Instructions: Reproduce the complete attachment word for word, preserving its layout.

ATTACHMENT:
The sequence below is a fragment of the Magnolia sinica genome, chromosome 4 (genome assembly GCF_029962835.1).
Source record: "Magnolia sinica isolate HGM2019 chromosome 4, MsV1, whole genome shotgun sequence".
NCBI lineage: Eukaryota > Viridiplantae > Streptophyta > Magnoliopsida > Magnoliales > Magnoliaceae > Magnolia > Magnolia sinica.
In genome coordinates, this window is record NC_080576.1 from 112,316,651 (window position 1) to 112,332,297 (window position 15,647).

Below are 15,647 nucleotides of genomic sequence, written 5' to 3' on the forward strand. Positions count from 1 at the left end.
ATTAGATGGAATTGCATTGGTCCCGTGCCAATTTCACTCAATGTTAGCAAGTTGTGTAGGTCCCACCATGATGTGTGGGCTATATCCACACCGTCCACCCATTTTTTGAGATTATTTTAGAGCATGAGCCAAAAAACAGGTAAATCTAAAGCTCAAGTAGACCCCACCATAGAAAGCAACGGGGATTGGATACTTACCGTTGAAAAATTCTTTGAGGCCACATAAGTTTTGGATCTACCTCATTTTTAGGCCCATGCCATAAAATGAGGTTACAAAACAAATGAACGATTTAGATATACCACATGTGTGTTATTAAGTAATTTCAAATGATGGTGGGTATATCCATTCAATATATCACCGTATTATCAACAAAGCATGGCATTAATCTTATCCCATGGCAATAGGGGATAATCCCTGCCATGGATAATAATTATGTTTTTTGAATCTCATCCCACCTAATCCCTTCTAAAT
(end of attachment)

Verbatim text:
The sequence below is a fragment of the Magnolia sinica genome, chromosome 4 (genome assembly GCF_029962835.1).
Source record: "Magnolia sinica isolate HGM2019 chromosome 4, MsV1, whole genome shotgun sequence".
NCBI lineage: Eukaryota > Viridiplantae > Streptophyta > Magnoliopsida > Magnoliales > Magnoliaceae > Magnolia > Magnolia sinica.
In genome coordinates, this window is record NC_080576.1 from 112,316,651 (window position 1) to 112,332,297 (window position 15,647).

Below are 15,647 nucleotides of genomic sequence, written 5' to 3' on the forward strand. Positions count from 1 at the left end.
ATTAGATGGAATTGCATTGGTCCCGTGCCAATTTCACTCAATGTTAGCAAGTTGTGTAGGTCCCACCATGATGTGTGGGCTATATCCACACCGTCCACCCATTTTTTGAGATTATTTTAGAGCATGAGCCAAAAAACAGGTAAATCTAAAGCTCAAGTAGACCCCACCATAGAAAGCAACGGGGATTGGATACTTACCGTTGAAAAATTCTTTGAGGCCACATAAGTTTTGGATCTACCTCATTTTTAGGCCCATGCCATAAAATGAGGTTACAAAACAAATGAACGATTTAGATATACCACATGTGTGTTATTAAGTAATTTCAAATGATGGTGGGTATATCCATTCAATATATCACCGTATTATCAACAAAGCATGGCATTAATCTTATCCCATGGCAATAGGGGATAATCCCTGCCATGGATAATAATTATGTTTTTTGAATCTCATCCCACCTAATCCCTTCTAAAT